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I live in Chile, which is often considered to be the world's most seismically active country. Not that there is a single criterion for such things: Japan and Indonesia also have strong cases for being the most seismically active countries, but Chile certainly has a strong case---including being the site of the world's strongest earthquake, the 1960 Valdivia Earthquake. In any case, Chile is an obviously seismically and volcanically active country.

Before I came to Chile, I had felt one seismic event (I won't say earthquake for reasons described below) in my life: one night in Portland, about a dozen years ago, I noticed my ceiling fan swinging and excitedly got on Livejournal to a horde of other people confirming that this was, indeed, an "earthquake" somewhere in the 5's. Since coming to Chile in April of 2016, I have felt more seismic events than I can keep track of. There has been a swarm (the Spanish word translates literally into English) recently of temblors, little quakes around 5 on the richter that have unknowingly woken me up from sleep, or given me a little jolt in the middle of the day. In other parts of the world, this would be a leading news item, or at least an exciting piece of gossip. When I met my friends tonight, we didn't even mention this minor occurrence from six hours before.

In Chile, they don't even use the word "terremoto" for anything less than 7 on the richter, and even that barely qualifies. My students have asked me (without intention to brag) what the English word is for something small, like a 6.5, that obviously couldn't be "an earthquake". And I reply that it is an earthquake, if not a national tragedy. The strongest "temblor" I have felt here was a 6.9, equal in magnitude to the 1989 Loma Prieta earthquake in California, but here it was an event that caused no fatalities, little or no serious injury, and no serious damage that I could see. 6.9 is strong enough that people remember it, but are hazy on the details: did it happen this year or last? What month? It wasn't big enough to be memorable.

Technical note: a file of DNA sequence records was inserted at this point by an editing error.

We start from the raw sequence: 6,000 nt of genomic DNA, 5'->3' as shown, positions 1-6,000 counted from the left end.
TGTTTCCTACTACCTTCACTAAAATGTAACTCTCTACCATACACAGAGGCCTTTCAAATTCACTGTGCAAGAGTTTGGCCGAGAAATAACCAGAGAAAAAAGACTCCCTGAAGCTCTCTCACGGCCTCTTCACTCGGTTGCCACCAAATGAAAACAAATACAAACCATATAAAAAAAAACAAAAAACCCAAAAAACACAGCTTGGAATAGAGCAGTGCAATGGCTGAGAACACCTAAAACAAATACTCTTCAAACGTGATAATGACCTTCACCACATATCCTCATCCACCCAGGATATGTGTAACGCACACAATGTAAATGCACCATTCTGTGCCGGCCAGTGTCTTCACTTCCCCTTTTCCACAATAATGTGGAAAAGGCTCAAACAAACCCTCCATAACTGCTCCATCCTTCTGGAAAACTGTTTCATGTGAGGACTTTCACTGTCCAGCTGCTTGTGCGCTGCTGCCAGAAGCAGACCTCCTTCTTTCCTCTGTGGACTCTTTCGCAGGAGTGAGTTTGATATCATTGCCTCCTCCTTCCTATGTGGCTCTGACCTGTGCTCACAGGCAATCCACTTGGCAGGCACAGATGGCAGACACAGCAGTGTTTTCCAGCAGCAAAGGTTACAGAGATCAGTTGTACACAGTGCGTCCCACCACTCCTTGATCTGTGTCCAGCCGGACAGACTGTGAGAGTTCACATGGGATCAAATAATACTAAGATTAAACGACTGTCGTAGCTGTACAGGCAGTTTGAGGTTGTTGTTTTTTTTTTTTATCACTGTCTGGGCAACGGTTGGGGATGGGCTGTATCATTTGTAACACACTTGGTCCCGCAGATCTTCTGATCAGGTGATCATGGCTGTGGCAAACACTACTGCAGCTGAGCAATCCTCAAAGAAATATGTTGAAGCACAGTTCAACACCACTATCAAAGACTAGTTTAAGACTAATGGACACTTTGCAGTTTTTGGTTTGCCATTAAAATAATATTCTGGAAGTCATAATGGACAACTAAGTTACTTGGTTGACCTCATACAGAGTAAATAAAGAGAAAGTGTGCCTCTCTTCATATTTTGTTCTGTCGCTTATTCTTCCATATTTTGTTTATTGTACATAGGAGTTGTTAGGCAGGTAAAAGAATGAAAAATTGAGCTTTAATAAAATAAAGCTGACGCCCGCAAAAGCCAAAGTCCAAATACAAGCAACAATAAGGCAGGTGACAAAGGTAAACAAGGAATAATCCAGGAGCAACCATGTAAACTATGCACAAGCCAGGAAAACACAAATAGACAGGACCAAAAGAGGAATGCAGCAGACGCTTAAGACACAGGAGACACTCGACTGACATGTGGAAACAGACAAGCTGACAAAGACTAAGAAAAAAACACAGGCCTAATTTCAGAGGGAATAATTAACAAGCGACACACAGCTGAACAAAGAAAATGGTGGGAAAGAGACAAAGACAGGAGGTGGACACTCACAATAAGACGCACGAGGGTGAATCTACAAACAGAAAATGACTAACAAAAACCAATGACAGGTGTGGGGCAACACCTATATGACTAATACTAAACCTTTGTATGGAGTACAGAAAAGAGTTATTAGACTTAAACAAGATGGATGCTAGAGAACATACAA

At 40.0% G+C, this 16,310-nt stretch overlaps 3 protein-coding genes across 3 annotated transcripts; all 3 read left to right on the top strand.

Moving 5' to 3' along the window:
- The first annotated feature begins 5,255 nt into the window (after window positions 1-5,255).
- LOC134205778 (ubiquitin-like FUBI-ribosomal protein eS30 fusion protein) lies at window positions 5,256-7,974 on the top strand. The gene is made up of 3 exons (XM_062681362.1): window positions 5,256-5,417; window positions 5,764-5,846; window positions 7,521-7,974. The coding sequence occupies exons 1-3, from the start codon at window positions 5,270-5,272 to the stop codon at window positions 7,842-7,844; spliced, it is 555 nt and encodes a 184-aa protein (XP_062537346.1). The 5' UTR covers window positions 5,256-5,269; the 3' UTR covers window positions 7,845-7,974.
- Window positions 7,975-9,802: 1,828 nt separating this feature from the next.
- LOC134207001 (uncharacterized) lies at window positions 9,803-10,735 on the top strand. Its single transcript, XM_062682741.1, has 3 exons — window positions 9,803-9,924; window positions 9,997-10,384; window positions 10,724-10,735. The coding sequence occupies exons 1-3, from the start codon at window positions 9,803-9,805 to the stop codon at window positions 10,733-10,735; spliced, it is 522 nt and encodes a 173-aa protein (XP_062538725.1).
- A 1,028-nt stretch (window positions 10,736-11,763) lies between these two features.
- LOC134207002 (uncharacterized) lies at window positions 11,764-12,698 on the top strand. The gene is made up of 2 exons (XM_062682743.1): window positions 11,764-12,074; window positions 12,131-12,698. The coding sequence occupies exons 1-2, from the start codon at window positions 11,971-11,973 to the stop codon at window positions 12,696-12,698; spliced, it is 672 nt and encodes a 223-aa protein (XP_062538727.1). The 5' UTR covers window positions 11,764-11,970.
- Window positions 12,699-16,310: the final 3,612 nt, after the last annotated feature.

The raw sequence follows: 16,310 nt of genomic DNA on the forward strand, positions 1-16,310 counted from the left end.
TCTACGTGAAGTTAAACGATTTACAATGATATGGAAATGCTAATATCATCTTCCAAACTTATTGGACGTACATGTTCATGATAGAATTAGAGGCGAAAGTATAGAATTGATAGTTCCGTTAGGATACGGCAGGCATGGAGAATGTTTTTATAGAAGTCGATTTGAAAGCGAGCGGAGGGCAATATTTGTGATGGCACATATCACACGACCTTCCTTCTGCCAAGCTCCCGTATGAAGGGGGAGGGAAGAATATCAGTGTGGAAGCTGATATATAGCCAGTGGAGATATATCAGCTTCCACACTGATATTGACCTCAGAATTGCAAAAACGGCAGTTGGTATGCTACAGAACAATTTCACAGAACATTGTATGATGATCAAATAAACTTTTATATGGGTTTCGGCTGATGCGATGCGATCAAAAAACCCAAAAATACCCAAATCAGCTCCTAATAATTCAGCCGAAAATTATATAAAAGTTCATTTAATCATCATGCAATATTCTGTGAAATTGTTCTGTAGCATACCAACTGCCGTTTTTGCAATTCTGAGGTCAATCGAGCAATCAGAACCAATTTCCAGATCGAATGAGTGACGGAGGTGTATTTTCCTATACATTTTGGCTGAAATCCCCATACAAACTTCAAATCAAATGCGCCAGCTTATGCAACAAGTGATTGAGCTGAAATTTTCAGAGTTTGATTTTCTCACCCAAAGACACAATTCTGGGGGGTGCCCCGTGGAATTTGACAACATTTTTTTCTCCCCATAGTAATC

Not that people are quite so blase during the middle of a seismic event. The best analogy for people in the United States would probably be a thunderstorm. If a bolt of lightning crashes near your home or work, it is probably something that is going to be attention-getting, and that you are going to react to with surprise, fear, and a little excitement. It is hard to stay totally immune to those reactions! But, on the other hand, you will probably not refer back to them as a defining moment, weeks or months later. Another good comparison would be to tropical storms for people living along the Gulf Coast of the United States: people on the Gulf Coast would probably react to being in even the outer bands of a tropical storm, but can't remember every one of them years later. On the other hand, everyone in the Gulf remembers where they were during Hurricane Katrina, just like everyone in Chile remembers where they were during the 2010 Earthquake (which was the 11th strongest earthquake in recorded history).

The overall conclusion I have reached after two and a half years in a seismic country, is that people can accustom themselves to anything, and that we are afraid and unprepared for what we are not familiar with, but that it is easy enough to adjust.

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